Full Report for Listed Buildings

Summary Description of a Listed Buildings

Reference Number
Building Number
Date of Designation
Date of Amendment
Name of Property
Parish Church of St Grwst  


Unitary Authority
Street Side
Beyond W end of Tan yr Eglwys, in churchyard overlooking Afon Conwy.  


Broad Class
Religious, Ritual and Funerary  

Late C15 (said to have been rebuilt in 1470's following destruction of Llanrwst in 1468 by Earl of Pembroke) with early C19 tower; later C19 N aisle and restoration 1882-1884 by Paley and Austin, architects; attached Gwydir Chapel added By Sir John Wynn 1633-34.  

Nave and chancel of uniform height with C19 N aisle; W tower; S porch; Gwydir Chapel at SE corner. Church in random grey rubble with pale limestone dressings; tower in roughly coursed rubble with limestone dressings; Gwydir Chapel in coursed dark grey stone with pale limestone dressings. Tower has castellations (stepped up to W supporting cross); diagonal buttresses; three storeys; two windows to each side of bell stage, stage band stepped up to W above 2-light window (single light windows in N & S elevations; windows of bottom stage have square lintels with Gothic arches below. S elevation of nave has square-headed windows (hoodmoulds over); to L of porch, C19 window of two cinquefoil lights, to R of porch C15 window of three cinquefoil lights, to R of this C19 window of 3-lights in style of early C16. C19 gabled porch, timbered above, stone below. Gothic arched entrance doorway. Nave to NE of tower has window of three 3-centre arch lights. N aisle has window with Y-tracery in W gable. To N, two 3-light windows with conventionalised panel tracery above in free late Perpendicular style (stepped buttress between) and similar 2-light window to L. W gable of aisle has Tudor style arched doorway, and to L, 2-light window with panel tracery over. Nave E window of c1500 with 4-lights with brattished transom and panel tracery over. At SE corner, Gwydir Chapel, late Perpendicular style. Castellated parapet with pinnacles to S; stepped buttresses. E elevation has large broad window of four cinquefoil cusped lights with panel tracery above. Two bays to S elevation each with 3-light window in same style as E elevation. W elevation has window as E elevation and, to R, round-headed entrance doorway; heraldic shield over with inscription recording founding of chapel; smaller shield to L of door head. The church is set in attractive churchyard beside river. Churchyard has yew trees and good (mainly early C19) box tombs and tombstones including obelisk. In E wall of churchyard is C17 grey stone plaque with Lamb of God, formerly badge of Jesus Hospital.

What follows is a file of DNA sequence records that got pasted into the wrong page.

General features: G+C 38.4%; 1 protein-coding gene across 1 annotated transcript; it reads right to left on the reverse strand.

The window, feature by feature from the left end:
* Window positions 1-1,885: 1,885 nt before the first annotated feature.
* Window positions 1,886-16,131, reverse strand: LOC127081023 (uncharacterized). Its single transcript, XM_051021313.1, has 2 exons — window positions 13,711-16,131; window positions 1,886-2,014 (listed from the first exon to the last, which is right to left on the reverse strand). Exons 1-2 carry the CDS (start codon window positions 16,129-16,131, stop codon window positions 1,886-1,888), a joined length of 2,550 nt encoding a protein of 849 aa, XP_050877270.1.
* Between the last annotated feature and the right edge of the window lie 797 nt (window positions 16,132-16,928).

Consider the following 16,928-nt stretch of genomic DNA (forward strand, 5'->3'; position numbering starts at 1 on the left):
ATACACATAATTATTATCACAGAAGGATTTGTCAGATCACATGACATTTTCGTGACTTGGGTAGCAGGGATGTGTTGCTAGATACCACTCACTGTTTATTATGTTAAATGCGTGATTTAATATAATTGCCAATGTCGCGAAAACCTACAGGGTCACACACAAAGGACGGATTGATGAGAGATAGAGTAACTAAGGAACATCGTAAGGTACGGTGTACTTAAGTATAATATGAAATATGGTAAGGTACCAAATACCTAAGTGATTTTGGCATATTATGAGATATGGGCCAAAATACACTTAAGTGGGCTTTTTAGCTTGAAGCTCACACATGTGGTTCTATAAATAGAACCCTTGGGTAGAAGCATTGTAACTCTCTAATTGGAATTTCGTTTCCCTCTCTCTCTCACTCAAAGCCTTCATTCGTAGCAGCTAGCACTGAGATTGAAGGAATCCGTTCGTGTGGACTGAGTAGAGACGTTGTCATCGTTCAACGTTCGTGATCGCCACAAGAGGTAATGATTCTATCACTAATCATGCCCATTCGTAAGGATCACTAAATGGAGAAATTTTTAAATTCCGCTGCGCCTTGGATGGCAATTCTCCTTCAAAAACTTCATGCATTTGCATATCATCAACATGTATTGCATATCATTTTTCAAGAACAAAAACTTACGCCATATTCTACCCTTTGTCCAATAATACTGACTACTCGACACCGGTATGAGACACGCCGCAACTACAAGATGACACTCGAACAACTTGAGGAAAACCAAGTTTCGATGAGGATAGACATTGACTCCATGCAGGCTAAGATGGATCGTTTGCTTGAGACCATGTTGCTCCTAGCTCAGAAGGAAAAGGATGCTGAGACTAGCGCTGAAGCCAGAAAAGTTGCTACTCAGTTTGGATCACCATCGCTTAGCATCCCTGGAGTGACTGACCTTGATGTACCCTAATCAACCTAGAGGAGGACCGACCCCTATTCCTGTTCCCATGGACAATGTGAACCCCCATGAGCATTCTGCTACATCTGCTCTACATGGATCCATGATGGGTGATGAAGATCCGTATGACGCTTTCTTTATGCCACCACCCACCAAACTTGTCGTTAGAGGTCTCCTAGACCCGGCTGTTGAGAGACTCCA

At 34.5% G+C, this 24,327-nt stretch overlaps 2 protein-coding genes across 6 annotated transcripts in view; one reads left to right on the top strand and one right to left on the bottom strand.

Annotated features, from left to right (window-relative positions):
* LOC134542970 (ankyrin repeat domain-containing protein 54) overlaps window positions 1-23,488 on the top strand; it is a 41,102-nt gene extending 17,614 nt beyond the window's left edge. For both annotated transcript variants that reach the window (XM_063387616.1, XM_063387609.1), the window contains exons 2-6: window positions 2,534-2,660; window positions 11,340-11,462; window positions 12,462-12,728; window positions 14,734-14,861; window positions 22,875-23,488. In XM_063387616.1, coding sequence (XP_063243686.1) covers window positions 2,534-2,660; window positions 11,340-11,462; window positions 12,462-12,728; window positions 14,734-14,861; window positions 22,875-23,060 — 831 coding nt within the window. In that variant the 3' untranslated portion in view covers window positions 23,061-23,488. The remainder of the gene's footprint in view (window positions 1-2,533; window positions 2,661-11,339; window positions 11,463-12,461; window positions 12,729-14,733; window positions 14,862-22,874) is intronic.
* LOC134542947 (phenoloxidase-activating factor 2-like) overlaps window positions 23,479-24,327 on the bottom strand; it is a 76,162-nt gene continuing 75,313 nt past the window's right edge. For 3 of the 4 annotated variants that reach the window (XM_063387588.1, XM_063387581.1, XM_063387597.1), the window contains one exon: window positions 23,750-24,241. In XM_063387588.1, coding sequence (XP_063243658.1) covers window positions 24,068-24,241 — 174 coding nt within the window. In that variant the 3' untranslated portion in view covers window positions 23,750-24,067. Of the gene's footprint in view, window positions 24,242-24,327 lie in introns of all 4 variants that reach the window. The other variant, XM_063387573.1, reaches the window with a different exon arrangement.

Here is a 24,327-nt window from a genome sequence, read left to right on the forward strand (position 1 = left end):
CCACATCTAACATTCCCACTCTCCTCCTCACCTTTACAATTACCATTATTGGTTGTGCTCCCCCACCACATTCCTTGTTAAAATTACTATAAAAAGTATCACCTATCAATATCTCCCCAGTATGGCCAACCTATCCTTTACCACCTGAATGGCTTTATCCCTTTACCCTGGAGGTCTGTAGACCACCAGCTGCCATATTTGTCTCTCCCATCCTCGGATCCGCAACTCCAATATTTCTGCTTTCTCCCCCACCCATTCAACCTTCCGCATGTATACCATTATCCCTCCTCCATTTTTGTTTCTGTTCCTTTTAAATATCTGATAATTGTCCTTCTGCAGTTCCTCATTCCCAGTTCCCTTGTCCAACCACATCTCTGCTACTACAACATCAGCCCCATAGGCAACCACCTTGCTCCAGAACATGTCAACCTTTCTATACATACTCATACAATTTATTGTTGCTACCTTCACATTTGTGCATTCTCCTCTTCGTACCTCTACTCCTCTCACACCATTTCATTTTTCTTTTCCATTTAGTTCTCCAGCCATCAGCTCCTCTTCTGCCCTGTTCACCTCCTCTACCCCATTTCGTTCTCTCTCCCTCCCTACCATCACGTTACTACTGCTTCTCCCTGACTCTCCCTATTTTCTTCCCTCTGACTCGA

Church nave has C15 arch-braced roof with small cusped wind braces. N aisle (1880's) has lighter roof in similar style; elongated octagonal piers to arcade of three bays; wooden panelled altar and reredos to E. To N of chancel, organ chamber/vestry; to S entrance to Gwydir Chapel. At entrance to chancel, late C15/early C16 lofted rood screen, one of finest in Wales. Loft has vine-trail rail, and parapet with vaulted and pinnacled niches; parapet on bressumer with vine trail and oak-leaf and acorn bands. Twelve bays to screen with open traceried heads (one with instruments of Passion, one with pigs eating acorns) and canopies with vaulting and panelled soffit, with to W, straight-sided pendant arches. At centre, doorway with square frame and cambered head. Some open traceried panels in wainscoting flanking doorway. Stone stairs to N date from C19 restoration. To W of nave, C19 wooden panelling to tall round-headed tower arch. Gwydir Chapel: interior retains C17 fixtures and fittings in characterful 'Artisan Renaissance' style. Very low-pitched camber-beam roof panelled with decorative bosses, heraldic shields, date '1634', initials 'I:W' and 'R:W'. To W beam supported by two square posts. Stone flagged floor in alternating slabs of grey slate and brown lias stone. To N, broad arch to body of church with wooden panelling and door with unmitred mouldings; wooden sculpture of eagle over door. Panelling to walls (circa 1.5m high) with pierced and traceried upper panels. Stalls with pierced fronts to round-headed arches, and finials in the form of heads. Lectern with front similar to wall panelling; wooden communion table with turned legs. Low stone table on which is alabaster effigy of infant (Sydney Wynn died 1639). Near entrance from churchyard, fine C13 coffin, said to be that of Llewelyn the Great, with sunk quatrefoil panelling. Effigy of knight, said to be Hywel Coetmore, (circa 1440) plate and mail armour, dog at feet. On S wall monument to Sir John Wynn and his wife Sydney; two enriched obelisks with heraldic finials, inscribed oval bosses and cherub heads below; behind obelisks, tablet with angel head and skull and crossed bones. Near NE corner, marble tablet (by Nicholas Stone) in crude outer frame records history of chapel. Below tablet, rectangular engraved brass with three-quarter portrait of Sarah Wynn, died 1671 (by William Vaughan) in engraved cartouche, with winged cherubs etc. Round walls, lozenge-shaped brasses with portrait heads of Sir John Wynn, died 1626, Sydney Wynn died 1632; Sir Owen Wynn died 1660; Katherine Lewis died 1669; Mary Mostyn died 1653 (signed Silvanus Crue).  

Reason for designation
Graded I for exceptional interest of Medieval fabric including screen and Gwydir Chapel of 1633-34. Group value.  

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